The Pequod Review:
Hernan Diaz's In the Distance is a 19th century Western involving the travels of a young Swedish immigrant (Hakan) across the American frontier in search of his brother. While Diaz’s novel has a number of stereotypical elements (saloons, criminals, lawmen, prophets, etc.), his Argentinian and Swedish background leads him to create a unique take on the genre. And some of the most perceptive parts of the book describe Hakan's struggles to find his way and manage his loneliness:
He spent his days staring out at the desert, hoping Linus would feel his gaze through the osseous void. After looking at it for a long time, the plain became vertical, a surface to be climbed rather than traversed, and he wondered what he would find on the other side if he made it all the way up and straddled the sepia wall stretching into the drained, dim sky. No matter how hard he scanned the horizon, all he could see were rippling mirages and the phosphorescent specks his exhausted eyes made pop in and out of the void. He pictured himself out there, running, insect-like, in the distance.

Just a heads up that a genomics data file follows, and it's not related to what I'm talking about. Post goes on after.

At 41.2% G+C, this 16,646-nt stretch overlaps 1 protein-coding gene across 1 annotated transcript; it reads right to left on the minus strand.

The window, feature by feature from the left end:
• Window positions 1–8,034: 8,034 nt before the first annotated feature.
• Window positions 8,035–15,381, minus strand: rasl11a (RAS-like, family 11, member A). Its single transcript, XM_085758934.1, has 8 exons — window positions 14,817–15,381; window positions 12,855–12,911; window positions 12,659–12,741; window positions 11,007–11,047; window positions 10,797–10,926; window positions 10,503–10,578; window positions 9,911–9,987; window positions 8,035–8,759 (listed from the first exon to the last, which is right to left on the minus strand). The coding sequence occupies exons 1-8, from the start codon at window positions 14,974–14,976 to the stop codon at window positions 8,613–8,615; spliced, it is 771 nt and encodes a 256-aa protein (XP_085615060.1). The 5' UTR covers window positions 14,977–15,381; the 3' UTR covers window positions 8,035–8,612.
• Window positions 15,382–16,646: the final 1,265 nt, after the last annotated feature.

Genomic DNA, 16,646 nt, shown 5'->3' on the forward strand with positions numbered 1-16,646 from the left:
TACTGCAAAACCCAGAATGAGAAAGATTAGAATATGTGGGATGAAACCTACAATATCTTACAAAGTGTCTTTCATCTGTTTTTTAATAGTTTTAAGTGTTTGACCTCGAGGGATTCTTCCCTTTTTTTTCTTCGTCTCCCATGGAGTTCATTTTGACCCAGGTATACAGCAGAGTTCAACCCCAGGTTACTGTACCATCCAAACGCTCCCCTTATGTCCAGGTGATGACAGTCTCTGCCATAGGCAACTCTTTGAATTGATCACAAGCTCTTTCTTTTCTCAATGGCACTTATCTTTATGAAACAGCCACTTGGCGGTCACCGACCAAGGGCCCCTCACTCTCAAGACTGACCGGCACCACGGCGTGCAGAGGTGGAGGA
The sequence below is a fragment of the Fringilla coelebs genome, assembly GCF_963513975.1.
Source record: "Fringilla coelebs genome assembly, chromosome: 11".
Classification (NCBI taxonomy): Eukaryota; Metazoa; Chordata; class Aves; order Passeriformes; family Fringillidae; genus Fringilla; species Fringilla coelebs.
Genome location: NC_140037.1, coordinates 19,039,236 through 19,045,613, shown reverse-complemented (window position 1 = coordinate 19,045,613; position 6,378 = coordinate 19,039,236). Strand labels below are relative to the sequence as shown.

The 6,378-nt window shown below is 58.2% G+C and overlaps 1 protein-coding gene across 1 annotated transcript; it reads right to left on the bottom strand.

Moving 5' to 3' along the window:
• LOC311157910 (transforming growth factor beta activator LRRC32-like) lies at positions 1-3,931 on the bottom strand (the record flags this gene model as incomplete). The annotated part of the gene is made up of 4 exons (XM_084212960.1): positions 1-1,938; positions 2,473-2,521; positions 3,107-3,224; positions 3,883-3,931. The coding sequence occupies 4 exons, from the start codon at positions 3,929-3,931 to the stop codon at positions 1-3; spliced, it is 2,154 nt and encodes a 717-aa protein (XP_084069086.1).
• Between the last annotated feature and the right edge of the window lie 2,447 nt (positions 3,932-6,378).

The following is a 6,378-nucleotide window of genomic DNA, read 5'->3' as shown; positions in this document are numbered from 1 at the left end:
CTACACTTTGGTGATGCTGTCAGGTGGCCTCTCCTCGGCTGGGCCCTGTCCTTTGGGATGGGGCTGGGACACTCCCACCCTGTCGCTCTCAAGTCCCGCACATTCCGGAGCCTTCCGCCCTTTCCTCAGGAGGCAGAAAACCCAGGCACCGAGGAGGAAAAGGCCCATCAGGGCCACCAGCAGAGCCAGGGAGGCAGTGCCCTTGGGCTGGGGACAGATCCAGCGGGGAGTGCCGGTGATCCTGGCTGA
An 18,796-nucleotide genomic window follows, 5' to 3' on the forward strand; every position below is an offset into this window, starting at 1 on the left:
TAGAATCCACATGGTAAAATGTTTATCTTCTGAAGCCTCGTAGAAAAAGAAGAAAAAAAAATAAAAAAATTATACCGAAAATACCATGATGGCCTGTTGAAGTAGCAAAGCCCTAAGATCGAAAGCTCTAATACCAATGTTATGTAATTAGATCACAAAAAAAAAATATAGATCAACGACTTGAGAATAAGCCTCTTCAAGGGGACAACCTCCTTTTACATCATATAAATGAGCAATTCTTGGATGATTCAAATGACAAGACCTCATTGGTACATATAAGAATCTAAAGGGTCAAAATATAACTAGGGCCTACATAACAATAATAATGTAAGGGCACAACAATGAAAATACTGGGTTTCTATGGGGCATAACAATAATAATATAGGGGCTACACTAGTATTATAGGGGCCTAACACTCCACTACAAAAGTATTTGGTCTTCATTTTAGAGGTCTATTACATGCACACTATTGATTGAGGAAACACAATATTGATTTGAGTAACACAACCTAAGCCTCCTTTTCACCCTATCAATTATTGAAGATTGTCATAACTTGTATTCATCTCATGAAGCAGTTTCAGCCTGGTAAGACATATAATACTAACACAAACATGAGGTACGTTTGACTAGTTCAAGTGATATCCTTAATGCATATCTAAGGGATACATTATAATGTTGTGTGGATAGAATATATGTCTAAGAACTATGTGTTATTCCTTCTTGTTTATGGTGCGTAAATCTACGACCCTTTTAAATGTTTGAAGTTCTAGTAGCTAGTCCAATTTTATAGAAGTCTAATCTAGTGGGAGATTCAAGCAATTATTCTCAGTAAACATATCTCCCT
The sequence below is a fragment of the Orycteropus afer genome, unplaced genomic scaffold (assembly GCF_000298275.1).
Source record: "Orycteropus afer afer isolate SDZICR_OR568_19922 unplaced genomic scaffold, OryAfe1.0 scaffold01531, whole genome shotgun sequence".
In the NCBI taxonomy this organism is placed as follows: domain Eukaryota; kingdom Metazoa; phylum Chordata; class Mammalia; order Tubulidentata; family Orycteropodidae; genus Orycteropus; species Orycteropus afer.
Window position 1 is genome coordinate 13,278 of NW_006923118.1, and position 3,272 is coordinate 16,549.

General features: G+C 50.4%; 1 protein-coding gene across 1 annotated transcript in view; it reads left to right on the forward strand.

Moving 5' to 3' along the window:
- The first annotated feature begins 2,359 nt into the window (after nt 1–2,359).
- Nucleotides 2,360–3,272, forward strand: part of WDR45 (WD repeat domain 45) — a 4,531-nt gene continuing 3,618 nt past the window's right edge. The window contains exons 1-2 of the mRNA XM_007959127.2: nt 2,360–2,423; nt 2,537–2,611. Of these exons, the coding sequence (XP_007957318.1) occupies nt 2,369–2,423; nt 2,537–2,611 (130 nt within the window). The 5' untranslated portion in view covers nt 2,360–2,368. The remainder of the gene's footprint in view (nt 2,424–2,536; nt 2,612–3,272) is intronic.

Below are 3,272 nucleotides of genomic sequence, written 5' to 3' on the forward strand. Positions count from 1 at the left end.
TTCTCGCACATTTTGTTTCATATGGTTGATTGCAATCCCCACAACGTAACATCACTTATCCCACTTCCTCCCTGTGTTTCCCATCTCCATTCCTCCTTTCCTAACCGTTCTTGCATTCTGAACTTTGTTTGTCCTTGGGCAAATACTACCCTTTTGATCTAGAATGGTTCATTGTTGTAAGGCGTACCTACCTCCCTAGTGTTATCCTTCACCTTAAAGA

Munro’s hand hovered over his holster. He stood there with the stunned solemnity common to very drunk and very frightened men.